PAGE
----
The Exorcist ★★★★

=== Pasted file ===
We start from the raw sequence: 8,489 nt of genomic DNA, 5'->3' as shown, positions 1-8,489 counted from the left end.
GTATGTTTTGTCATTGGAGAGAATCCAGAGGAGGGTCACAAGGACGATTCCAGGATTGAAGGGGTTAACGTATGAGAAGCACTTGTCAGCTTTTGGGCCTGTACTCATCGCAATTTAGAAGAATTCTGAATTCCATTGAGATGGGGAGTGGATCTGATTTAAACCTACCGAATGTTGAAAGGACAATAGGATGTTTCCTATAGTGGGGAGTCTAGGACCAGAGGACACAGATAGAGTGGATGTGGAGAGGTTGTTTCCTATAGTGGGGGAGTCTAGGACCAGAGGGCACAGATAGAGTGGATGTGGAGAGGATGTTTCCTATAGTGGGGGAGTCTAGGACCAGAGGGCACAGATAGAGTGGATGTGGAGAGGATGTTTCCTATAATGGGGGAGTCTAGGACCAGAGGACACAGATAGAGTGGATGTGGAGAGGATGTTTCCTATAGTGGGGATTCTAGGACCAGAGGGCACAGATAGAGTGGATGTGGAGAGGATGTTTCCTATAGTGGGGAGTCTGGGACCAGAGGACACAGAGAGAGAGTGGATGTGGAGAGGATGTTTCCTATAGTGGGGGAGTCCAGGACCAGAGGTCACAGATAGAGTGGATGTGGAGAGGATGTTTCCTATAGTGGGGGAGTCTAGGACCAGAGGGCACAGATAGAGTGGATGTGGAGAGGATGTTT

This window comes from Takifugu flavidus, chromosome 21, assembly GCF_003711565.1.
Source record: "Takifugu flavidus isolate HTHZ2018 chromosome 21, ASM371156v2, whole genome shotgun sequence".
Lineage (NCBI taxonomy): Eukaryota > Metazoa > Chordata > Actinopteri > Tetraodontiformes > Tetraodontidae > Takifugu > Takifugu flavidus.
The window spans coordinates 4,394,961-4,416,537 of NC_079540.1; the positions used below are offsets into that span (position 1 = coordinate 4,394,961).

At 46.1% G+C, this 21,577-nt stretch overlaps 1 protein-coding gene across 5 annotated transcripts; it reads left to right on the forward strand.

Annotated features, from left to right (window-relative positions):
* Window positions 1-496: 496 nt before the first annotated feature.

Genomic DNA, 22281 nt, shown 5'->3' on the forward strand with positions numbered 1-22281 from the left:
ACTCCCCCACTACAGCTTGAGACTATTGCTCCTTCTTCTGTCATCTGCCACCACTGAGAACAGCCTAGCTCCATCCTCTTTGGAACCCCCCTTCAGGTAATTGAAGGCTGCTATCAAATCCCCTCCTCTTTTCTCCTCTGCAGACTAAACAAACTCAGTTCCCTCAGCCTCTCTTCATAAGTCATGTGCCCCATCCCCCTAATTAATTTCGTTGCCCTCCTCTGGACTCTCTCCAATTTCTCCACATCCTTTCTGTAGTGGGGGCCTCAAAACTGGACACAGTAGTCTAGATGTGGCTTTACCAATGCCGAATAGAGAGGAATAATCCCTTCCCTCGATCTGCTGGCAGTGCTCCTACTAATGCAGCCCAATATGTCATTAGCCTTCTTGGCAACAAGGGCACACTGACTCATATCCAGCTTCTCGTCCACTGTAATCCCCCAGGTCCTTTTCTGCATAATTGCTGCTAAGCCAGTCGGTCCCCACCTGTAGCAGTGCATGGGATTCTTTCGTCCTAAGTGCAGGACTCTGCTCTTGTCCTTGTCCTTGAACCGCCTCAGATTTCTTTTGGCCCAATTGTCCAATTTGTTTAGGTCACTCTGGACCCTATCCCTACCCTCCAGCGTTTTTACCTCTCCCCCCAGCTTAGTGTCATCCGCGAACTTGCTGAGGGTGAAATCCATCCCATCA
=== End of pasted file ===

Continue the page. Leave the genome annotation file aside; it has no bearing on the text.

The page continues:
For the bulk of its duration, The Exorcist finds horror mostly in a mother’s increasing alienation from her daughter. This time out, I appreciated the way that Friedkin repeatedly refuses to resolve the scenes depicting Regan’s outbursts. They come as a shock, and then with an edit are whisked away without any effort to recenter the film’s sense of normalcy. It’s on these grounds that the reinclusion of the infamous spider-walking scene (this marks my second time watching The Version You've Never Seen) becomes most justifiable. It’s an uncontextualized moment of horror that leaves us, like Burstyn’s suffering single mom, at an utter loss. Obviously, this is a film that has entered the vernacular to the extent that it’s impossible to watch without some sense of its legacy of parody and imitation, yet it’s these early scenes, with so many initially unexplained tangents and images (fighting dogs, haunted priests, medical equipment), that continue to unsettle me.